The Kisumu County Covid 19 Response Call Centre Providing Timely And Critical Information, Referral And Linkages At The Peak Of The Emergency


Introduction (Context and Challenge)

With the onset of COVID-19 in March 2020 and the rising cases in the County, the Department of Health and Sanitation in Kisumu County needed to prevent and control the spread of COVID-19 by constantly communicating the right information to the community while receiving and responding to community alerts and distress calls. There was panic over the new coronavirus, and as such, members of the public depended on many sources for information on how to keep safe and avoid infection, some of which were misleading. Initially, some community members came up with myths, rumours, misconceptions and misinformation about the virus — that it was a disease of those living in major towns, for the rich, or a project for the government to make money. Later, in the second wave of infections, after the initial fear had subsided and the public was lax about the COVID-19 protocols, they would say politicians are not getting coronavirus; or all COVID-19-infected patients have died.

Implementation of the practice (Solution Path)

The County Department for Health and Sanitation internally brainstormed on a technologically coordinated response and communication on COVID-19 and settled on immediately establishing a call centre, with the help of key stakeholders.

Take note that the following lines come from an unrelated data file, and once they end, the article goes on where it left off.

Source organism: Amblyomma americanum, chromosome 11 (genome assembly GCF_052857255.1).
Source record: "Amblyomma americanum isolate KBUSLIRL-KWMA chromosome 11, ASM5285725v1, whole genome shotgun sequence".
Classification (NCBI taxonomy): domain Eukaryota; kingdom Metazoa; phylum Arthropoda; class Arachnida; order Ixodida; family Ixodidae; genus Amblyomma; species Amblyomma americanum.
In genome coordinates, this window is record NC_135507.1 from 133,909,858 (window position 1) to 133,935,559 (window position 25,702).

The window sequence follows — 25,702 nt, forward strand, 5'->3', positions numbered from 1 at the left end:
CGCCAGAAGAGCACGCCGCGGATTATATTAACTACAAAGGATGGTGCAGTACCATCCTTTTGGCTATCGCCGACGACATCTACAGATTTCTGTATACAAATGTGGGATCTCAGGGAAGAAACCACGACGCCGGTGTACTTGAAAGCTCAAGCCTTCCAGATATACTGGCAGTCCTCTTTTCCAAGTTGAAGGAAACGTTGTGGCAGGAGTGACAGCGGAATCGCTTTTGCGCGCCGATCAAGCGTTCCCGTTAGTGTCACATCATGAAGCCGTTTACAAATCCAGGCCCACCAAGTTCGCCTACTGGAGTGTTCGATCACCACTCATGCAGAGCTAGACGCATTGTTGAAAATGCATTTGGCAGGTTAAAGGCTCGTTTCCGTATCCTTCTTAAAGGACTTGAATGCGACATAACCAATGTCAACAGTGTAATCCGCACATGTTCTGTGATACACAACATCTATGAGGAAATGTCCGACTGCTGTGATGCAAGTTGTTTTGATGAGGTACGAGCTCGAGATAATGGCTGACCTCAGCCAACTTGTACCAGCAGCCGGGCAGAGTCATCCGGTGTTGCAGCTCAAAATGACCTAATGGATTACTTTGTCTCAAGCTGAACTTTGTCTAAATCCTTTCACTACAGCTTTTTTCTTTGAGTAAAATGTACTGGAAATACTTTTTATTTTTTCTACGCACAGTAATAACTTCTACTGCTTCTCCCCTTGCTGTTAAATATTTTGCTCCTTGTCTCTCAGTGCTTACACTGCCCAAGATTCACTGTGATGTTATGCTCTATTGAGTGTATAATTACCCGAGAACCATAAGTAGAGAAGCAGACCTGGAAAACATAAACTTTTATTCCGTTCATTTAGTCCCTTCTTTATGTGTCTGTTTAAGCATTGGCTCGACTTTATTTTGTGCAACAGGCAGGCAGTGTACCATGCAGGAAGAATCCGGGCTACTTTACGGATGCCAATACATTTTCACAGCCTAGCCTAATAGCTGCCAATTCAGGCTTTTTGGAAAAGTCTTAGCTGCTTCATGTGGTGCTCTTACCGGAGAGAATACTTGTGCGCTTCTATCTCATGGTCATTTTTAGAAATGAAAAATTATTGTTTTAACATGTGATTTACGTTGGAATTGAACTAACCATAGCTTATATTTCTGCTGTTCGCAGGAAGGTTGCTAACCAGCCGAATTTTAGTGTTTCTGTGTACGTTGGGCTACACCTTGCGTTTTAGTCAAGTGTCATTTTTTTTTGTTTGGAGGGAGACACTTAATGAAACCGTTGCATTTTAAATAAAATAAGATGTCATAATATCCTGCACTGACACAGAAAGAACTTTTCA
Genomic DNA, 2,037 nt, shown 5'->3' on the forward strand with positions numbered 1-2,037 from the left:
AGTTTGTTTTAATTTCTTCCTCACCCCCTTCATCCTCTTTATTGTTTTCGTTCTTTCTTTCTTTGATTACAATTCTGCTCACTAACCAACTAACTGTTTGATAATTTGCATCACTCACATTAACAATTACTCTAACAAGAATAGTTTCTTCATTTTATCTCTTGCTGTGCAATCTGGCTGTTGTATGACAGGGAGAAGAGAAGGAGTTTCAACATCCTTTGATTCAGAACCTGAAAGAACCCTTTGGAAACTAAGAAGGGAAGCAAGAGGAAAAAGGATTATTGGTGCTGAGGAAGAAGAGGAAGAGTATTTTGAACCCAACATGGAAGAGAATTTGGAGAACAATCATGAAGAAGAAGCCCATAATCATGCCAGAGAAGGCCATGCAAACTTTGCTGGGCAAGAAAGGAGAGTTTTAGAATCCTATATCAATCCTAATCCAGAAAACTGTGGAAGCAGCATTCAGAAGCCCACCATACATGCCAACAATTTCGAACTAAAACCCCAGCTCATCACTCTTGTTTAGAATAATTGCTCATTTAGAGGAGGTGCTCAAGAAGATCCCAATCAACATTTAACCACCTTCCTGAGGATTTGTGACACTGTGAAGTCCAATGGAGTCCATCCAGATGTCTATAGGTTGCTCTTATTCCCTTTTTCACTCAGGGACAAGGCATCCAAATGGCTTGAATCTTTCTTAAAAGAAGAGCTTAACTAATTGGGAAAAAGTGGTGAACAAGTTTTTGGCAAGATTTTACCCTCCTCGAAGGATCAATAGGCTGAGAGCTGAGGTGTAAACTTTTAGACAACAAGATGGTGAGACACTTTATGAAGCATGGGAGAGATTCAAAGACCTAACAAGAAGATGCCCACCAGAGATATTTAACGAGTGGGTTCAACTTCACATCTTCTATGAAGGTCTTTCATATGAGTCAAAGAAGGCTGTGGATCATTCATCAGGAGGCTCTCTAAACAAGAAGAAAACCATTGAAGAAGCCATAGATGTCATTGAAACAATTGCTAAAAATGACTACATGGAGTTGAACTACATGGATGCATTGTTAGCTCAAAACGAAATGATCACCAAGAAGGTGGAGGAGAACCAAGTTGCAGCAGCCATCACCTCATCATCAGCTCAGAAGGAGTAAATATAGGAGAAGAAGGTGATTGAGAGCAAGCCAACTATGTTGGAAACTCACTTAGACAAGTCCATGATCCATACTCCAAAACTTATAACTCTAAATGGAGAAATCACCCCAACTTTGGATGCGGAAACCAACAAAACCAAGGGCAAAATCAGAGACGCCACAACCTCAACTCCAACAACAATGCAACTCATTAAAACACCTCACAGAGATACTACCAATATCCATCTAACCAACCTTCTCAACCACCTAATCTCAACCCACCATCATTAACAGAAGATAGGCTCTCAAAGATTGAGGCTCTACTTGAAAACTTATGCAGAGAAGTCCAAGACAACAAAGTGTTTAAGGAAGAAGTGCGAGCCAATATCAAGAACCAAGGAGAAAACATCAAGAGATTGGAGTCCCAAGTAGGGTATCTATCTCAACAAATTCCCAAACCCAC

The Department which is the custodian of the centre developed the content for the Guidelines and Protocols on case definition, infection prevention, burial protocols, testing and contact tracing. The Department reached out to key partners to support plans to start the call centre immediately, including Maseno University, which gave space and furniture to host the centre, a strong Internet network, electricity, security and stable water supply. Its students from the School of Medicine were recruited on stipend terms by the Department and trained for two days as call centre operators and on COVID-19 and related guidelines. Other partners included PharmAccess.

On May 4, 2020, the Kisumu County COVID-19 Response Call Centre was established at the Maseno University, Kisumu City Campus and officially launched on May 6, 2020, by the County Governor, Professor Anyang Nyong’o, as one of his flagship projects. The call centre staff complement, at the beginning (May–July 2020) included the Call Centre Manager, the Director of Public Health, and 18 Call Centre operators working 12-hour shifts running for 24 hours and later (August–December 2020) reduced to 6 operators working 12-hour shifts running for 24 hours. The Centre had 5 phones lines with 6 operators,1 being on standby operating 24 hours and with 12-hour shifts. The County provided the operators with meals (lunch and dinner) and transport home, services it outsourced.

On November 15, 2020, the Call Centre moved from Maseno University to the Old Maternity office awaiting renovation and furnishing of its current premises at the CME Hall at the Kisumu County Referral Hospital (KCRH) by the County Government of Kisumu in collaboration with GIS; it occupied the new home on December 23, 2020.